Welcome to a new Heavy Blog feature! It was spawned out of one of the greatest forces on the planet: fandom. Often used for evil, the basic excitement that draws us to love something is an inherently powerful force. Here at the blog, and music journalists in general, often have to curb it in order to more accurately (we don’t believe in objectivity, in case you hadn’t noticed) and that can get hard. Love Letter is our way to vent! On this column you’ll find no nuanced analysis, no broader context or blind Lady Justice. You’ll only find someone gushing about a band, a track, an album, gear, a show, artwork or whatever else.
And the best thing? It doesn’t have to be staff members! We invite you, our readers, to submit your own Love Letters. Rules are this: send 300 words TOPS (no, really) to firstname.lastname@example.org with the subject line “Love Letter” or post your letters in the comments below! We’ll go back and forth between your letters and our staff’s!
In 1975, Miles Davis began life anew as a recluse, a hermit in the middle of Manhattan. Supported by a healthy retainer by Columbia Records and fueled by cocaine, Davis spent most of the next six years in his Upper West Side apartment, composing and practicing rarely, but mostly neglecting his musical gifts. (Whatever else went on during this “retirement” is perhaps best left untouched.) However, by 1980, Davis was back in the studio recording what would become 1981’s The Man With The Horn—his comeback record, and an album that would arguably set the standard for this new wave of his music until his untimely death nine years later.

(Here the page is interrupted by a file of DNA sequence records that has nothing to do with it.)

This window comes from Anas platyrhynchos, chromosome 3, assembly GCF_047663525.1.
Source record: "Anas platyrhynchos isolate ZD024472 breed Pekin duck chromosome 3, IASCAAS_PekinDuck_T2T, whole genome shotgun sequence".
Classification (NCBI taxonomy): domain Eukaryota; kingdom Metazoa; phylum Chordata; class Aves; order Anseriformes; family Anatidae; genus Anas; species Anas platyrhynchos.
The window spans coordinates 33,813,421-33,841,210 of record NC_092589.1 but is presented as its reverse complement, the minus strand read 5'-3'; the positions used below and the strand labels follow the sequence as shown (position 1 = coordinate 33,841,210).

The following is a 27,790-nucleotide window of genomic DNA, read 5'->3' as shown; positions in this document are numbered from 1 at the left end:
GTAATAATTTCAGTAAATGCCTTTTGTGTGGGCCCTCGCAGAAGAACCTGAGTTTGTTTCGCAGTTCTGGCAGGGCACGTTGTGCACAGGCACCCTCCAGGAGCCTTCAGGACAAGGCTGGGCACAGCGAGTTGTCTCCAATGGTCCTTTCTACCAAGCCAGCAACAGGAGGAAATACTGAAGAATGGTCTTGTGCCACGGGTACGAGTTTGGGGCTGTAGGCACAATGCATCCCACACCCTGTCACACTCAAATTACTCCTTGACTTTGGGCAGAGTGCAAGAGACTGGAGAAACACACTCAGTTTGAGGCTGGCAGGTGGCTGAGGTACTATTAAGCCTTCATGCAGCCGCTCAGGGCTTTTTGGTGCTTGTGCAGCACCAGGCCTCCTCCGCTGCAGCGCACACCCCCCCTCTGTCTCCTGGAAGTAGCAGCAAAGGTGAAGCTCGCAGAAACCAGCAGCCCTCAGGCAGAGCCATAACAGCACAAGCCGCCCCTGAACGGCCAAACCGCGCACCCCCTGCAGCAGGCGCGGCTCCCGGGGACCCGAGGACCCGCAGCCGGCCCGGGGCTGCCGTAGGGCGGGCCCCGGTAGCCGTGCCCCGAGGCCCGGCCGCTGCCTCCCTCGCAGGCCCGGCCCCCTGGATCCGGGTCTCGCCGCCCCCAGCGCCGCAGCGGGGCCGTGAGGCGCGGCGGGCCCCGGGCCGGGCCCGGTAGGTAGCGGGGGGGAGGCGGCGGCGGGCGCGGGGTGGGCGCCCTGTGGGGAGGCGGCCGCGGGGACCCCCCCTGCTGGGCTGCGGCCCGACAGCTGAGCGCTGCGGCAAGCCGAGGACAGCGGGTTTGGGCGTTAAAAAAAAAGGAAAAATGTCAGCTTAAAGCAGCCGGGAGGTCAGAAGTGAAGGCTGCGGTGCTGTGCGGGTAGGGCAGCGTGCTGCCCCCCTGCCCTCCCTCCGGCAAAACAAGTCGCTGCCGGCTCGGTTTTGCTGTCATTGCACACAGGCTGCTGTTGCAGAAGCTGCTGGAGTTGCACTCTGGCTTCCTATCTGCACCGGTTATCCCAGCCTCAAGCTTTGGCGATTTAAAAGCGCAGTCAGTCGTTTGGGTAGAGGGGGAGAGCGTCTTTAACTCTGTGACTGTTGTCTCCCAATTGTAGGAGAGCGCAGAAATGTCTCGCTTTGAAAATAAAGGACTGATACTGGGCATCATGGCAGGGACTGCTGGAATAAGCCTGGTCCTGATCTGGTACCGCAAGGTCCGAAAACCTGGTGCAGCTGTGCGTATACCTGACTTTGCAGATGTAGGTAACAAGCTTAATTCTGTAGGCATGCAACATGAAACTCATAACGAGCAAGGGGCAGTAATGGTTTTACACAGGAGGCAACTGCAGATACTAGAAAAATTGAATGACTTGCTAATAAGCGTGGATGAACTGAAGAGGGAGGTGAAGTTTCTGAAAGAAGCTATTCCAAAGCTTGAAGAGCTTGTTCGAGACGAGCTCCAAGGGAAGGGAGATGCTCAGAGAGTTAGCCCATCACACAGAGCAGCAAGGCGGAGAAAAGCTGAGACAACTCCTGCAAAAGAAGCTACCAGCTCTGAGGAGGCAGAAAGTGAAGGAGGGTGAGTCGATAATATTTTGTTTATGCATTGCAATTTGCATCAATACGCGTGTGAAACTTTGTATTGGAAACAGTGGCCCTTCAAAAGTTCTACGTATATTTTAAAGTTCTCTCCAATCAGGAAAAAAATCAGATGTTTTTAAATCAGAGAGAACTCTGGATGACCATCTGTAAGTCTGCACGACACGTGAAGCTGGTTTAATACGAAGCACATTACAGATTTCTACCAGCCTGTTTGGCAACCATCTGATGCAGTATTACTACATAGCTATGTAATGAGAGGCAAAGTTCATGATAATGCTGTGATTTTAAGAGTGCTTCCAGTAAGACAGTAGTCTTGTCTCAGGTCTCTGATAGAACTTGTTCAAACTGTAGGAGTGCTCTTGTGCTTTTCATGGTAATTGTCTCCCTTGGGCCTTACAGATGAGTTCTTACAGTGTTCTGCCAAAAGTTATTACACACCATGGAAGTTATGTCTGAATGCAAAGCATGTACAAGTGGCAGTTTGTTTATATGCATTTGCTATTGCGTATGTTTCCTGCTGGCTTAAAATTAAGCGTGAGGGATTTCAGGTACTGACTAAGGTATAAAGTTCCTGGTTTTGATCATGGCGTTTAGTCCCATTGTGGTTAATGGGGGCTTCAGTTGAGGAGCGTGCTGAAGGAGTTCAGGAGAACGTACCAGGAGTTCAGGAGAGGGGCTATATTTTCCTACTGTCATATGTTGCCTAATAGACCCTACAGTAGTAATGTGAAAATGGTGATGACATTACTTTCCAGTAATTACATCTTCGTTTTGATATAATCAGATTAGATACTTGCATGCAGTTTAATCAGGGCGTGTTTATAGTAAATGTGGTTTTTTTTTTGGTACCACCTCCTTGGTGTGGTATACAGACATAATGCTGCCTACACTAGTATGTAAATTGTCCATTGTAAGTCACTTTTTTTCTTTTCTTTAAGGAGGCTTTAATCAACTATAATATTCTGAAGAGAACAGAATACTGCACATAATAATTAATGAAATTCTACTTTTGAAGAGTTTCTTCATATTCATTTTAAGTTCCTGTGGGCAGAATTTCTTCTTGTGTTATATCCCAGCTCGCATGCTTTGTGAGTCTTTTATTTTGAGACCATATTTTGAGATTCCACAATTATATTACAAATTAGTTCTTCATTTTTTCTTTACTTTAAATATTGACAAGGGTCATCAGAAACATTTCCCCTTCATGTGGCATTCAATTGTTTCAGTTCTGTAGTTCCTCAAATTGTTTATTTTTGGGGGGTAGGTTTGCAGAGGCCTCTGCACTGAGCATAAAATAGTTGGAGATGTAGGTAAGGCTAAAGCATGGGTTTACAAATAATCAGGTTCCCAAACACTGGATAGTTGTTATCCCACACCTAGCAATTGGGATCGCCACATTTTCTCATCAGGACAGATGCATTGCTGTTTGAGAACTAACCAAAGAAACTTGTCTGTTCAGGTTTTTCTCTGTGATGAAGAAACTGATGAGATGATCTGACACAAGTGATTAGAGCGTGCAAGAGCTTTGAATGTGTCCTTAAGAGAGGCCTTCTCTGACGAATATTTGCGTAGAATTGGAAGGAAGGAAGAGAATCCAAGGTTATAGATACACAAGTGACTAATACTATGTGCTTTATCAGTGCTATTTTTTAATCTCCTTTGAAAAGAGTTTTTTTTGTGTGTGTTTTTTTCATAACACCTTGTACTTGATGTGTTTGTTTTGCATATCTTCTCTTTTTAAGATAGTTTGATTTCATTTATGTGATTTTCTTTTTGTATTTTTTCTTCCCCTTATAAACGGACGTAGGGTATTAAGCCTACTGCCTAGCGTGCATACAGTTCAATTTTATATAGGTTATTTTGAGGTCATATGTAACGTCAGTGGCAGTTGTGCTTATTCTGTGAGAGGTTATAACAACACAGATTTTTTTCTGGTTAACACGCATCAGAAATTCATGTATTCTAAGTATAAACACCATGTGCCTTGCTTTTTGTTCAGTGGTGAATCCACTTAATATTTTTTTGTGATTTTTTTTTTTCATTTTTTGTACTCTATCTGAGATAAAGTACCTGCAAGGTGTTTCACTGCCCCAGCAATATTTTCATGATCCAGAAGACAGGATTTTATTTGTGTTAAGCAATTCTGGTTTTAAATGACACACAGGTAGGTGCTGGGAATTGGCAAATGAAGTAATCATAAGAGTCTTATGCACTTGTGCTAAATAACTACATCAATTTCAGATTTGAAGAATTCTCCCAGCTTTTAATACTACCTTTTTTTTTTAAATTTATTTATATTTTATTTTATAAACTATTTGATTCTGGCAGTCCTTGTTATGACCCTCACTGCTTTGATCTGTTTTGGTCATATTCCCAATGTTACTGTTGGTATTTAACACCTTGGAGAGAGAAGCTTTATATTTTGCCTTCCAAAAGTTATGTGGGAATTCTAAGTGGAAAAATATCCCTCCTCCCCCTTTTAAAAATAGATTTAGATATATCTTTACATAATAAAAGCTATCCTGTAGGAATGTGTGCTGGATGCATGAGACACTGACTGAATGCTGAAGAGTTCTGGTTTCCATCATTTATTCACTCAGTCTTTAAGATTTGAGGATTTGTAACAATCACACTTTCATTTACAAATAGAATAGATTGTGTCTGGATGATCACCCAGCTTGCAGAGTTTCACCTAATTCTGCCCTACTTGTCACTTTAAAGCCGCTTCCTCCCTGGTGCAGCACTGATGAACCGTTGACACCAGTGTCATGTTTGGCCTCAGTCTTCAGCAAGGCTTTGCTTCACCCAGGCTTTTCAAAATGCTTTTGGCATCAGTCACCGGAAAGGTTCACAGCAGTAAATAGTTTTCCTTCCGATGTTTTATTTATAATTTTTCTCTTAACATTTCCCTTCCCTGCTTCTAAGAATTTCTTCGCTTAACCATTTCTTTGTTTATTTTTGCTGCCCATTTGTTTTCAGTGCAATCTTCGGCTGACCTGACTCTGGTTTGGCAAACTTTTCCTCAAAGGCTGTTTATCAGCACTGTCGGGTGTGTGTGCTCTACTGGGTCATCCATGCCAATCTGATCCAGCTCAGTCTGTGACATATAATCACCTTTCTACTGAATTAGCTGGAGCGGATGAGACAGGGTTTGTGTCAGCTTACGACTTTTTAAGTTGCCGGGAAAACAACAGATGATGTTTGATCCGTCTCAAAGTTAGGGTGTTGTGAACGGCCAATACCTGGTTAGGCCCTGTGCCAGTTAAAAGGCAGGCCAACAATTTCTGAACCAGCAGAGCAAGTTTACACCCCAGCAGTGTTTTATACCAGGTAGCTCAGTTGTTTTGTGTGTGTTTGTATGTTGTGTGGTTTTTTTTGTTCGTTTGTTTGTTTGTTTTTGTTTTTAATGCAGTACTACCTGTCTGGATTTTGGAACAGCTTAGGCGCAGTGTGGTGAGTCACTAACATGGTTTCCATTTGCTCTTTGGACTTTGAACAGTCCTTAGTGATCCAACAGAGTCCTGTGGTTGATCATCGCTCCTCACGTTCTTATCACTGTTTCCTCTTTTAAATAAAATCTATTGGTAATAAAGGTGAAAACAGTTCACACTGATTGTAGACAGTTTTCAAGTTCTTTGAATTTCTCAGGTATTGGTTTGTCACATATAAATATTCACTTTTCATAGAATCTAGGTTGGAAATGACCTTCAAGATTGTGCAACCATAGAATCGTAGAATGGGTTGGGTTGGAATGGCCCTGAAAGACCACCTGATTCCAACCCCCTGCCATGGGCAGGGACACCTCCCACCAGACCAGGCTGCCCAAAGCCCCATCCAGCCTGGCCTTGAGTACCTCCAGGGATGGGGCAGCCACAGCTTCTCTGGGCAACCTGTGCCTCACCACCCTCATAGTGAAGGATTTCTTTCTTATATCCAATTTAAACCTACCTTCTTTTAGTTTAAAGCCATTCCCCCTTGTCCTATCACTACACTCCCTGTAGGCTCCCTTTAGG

For those who missed our last installment, We post biweekly updates covering what the staff at Heavy Blog have been spinning. Given the amount of time we spend on the site telling you about music that does not fall neatly into the confines of conventional “metal,” it should come as no surprise that many of us on staff have pretty eclectic tastes that range far outside of metal and heavy things. We can’t post about all of them at length here, but we can at least let you know what we’re actually listening to. For those that would like to participate as well (and please do) can drop a 3X3 in the comments, which can be made with tapmusic.net through your last.fm account, or create it manually with topsters.net. Also, consider these posts open threads to talk about pretty much anything music-related. We love hearing all of your thoughts on this stuff and love being able to nerd out along with all of you.